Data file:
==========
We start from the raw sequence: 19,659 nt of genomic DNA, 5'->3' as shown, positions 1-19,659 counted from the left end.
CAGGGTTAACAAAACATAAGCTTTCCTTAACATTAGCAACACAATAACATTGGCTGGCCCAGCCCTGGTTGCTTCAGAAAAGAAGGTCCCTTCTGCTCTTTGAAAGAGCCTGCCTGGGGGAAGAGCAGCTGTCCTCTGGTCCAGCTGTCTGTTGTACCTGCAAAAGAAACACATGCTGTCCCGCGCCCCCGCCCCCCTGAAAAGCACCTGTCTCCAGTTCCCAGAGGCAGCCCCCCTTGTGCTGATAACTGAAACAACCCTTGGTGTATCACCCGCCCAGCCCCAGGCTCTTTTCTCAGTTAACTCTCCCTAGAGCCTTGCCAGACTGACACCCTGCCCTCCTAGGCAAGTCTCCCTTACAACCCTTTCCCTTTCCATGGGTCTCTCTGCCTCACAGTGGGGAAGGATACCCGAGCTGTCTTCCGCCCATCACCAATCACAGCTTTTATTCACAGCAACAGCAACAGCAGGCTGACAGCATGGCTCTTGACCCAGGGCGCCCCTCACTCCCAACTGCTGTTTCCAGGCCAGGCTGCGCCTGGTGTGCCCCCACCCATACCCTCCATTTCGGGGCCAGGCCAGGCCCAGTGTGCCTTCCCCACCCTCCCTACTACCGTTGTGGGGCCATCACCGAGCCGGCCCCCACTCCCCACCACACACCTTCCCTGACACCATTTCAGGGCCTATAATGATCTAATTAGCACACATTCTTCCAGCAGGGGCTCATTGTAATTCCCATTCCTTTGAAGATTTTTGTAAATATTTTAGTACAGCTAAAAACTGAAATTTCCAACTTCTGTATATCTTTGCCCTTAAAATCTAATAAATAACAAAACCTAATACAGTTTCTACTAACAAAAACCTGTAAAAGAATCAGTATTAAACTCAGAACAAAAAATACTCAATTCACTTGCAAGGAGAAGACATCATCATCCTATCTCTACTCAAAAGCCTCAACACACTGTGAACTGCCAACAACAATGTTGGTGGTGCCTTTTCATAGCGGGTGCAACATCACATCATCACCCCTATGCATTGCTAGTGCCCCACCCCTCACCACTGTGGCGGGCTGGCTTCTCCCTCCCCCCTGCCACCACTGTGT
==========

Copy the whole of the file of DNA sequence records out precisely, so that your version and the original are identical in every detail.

We start from the raw sequence: 19,659 nt of genomic DNA, 5'->3' as shown, positions 1-19,659 counted from the left end.
CAGGGTTAACAAAACATAAGCTTTCCTTAACATTAGCAACACAATAACATTGGCTGGCCCAGCCCTGGTTGCTTCAGAAAAGAAGGTCCCTTCTGCTCTTTGAAAGAGCCTGCCTGGGGGAAGAGCAGCTGTCCTCTGGTCCAGCTGTCTGTTGTACCTGCAAAAGAAACACATGCTGTCCCGCGCCCCCGCCCCCCTGAAAAGCACCTGTCTCCAGTTCCCAGAGGCAGCCCCCCTTGTGCTGATAACTGAAACAACCCTTGGTGTATCACCCGCCCAGCCCCAGGCTCTTTTCTCAGTTAACTCTCCCTAGAGCCTTGCCAGACTGACACCCTGCCCTCCTAGGCAAGTCTCCCTTACAACCCTTTCCCTTTCCATGGGTCTCTCTGCCTCACAGTGGGGAAGGATACCCGAGCTGTCTTCCGCCCATCACCAATCACAGCTTTTATTCACAGCAACAGCAACAGCAGGCTGACAGCATGGCTCTTGACCCAGGGCGCCCCTCACTCCCAACTGCTGTTTCCAGGCCAGGCTGCGCCTGGTGTGCCCCCACCCATACCCTCCATTTCGGGGCCAGGCCAGGCCCAGTGTGCCTTCCCCACCCTCCCTACTACCGTTGTGGGGCCATCACCGAGCCGGCCCCCACTCCCCACCACACACCTTCCCTGACACCATTTCAGGGCCTATAATGATCTAATTAGCACACATTCTTCCAGCAGGGGCTCATTGTAATTCCCATTCCTTTGAAGATTTTTGTAAATATTTTAGTACAGCTAAAAACTGAAATTTCCAACTTCTGTATATCTTTGCCCTTAAAATCTAATAAATAACAAAACCTAATACAGTTTCTACTAACAAAAACCTGTAAAAGAATCAGTATTAAACTCAGAACAAAAAATACTCAATTCACTTGCAAGGAGAAGACATCATCATCCTATCTCTACTCAAAAGCCTCAACACACTGTGAACTGCCAACAACAATGTTGGTGGTGCCTTTTCATAGCGGGTGCAACATCACATCATCACCCCTATGCATTGCTAGTGCCCCACCCCTCACCACTGTGGCGGGCTGGCTTCTCCCTCCCCCCTGCCACCACTGTGT